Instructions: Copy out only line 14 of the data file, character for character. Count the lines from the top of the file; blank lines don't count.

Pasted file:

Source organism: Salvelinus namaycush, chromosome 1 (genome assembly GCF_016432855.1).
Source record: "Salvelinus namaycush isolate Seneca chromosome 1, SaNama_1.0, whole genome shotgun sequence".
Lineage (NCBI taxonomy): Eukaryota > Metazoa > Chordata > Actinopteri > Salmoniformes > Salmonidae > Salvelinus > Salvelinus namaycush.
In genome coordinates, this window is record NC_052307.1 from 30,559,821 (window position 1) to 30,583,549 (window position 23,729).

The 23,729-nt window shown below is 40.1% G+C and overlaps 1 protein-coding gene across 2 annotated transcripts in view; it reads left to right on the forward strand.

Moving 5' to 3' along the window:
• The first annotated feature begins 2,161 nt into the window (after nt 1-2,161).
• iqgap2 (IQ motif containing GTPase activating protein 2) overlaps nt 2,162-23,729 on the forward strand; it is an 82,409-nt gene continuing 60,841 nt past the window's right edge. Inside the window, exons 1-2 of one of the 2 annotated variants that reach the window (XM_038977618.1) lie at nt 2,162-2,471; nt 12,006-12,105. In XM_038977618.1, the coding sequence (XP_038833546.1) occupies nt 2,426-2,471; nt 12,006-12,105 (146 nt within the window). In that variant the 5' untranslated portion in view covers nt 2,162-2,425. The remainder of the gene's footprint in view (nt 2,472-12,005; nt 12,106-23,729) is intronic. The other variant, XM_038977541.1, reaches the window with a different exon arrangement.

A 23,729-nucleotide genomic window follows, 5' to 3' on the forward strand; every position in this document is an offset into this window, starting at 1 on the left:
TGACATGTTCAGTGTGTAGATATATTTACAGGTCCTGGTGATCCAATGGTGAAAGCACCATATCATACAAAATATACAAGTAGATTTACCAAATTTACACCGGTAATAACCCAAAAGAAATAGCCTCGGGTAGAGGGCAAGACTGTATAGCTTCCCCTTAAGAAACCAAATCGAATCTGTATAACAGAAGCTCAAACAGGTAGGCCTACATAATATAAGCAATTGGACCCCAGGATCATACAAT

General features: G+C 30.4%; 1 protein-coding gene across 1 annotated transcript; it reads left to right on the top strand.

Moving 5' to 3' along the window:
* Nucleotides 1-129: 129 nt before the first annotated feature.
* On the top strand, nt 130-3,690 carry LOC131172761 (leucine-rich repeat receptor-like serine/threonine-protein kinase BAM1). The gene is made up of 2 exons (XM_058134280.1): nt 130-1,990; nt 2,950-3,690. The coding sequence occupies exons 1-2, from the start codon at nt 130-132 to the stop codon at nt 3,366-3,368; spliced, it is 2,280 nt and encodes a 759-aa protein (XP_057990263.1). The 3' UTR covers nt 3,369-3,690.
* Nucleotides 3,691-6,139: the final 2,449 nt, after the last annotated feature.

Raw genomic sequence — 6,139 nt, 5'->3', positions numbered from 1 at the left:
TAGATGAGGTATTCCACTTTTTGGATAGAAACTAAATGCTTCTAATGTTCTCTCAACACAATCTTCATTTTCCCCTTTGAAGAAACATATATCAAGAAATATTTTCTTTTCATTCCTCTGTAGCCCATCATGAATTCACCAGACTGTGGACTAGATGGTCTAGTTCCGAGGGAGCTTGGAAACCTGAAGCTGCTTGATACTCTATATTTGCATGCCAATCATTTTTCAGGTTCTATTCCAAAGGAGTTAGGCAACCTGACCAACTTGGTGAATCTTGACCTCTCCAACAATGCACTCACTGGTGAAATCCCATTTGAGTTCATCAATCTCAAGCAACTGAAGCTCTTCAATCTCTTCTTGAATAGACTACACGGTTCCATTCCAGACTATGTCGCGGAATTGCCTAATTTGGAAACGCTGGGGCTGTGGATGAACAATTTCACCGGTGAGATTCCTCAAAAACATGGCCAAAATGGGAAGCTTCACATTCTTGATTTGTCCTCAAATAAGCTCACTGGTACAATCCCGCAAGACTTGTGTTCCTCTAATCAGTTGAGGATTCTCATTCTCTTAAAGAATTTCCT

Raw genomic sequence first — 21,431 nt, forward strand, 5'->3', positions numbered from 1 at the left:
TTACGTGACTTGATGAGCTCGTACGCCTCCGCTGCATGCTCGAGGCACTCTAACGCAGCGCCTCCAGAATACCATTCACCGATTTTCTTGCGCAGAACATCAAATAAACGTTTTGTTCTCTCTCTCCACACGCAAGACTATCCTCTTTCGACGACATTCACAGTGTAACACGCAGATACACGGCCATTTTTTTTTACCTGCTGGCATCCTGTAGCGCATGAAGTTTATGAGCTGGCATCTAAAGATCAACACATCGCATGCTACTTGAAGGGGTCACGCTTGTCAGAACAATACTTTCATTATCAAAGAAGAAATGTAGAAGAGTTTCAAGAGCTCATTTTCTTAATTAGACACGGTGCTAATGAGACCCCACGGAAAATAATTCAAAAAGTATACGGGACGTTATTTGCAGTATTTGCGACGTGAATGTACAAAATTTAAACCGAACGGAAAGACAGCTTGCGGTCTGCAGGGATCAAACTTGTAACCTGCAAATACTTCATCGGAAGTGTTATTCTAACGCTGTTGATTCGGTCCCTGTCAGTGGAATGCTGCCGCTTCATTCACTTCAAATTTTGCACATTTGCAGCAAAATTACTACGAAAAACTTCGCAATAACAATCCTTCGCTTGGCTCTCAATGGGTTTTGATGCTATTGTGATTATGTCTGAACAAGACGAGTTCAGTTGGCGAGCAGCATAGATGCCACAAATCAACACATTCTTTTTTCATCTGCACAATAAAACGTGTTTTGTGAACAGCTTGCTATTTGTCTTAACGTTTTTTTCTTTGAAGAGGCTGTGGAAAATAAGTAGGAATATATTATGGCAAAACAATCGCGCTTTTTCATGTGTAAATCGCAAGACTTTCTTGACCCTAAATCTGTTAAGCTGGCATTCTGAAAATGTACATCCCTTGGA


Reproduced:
* On the top strand, nt 130-3,690 carry LOC131172761 (leucine-rich repeat receptor-like serine/threonine-protein kinase BAM1). The gene is made up of 2 exons (XM_058134280.1): nt 130-1,990; nt 2,950-3,690. The coding sequence occupies exons 1-2, from the start codon at nt 130-132 to the stop codon at nt 3,366-3,368; spliced, it is 2,280 nt and encodes a 759-aa protein (XP_057990263.1). The 3' UTR covers nt 3,369-3,690.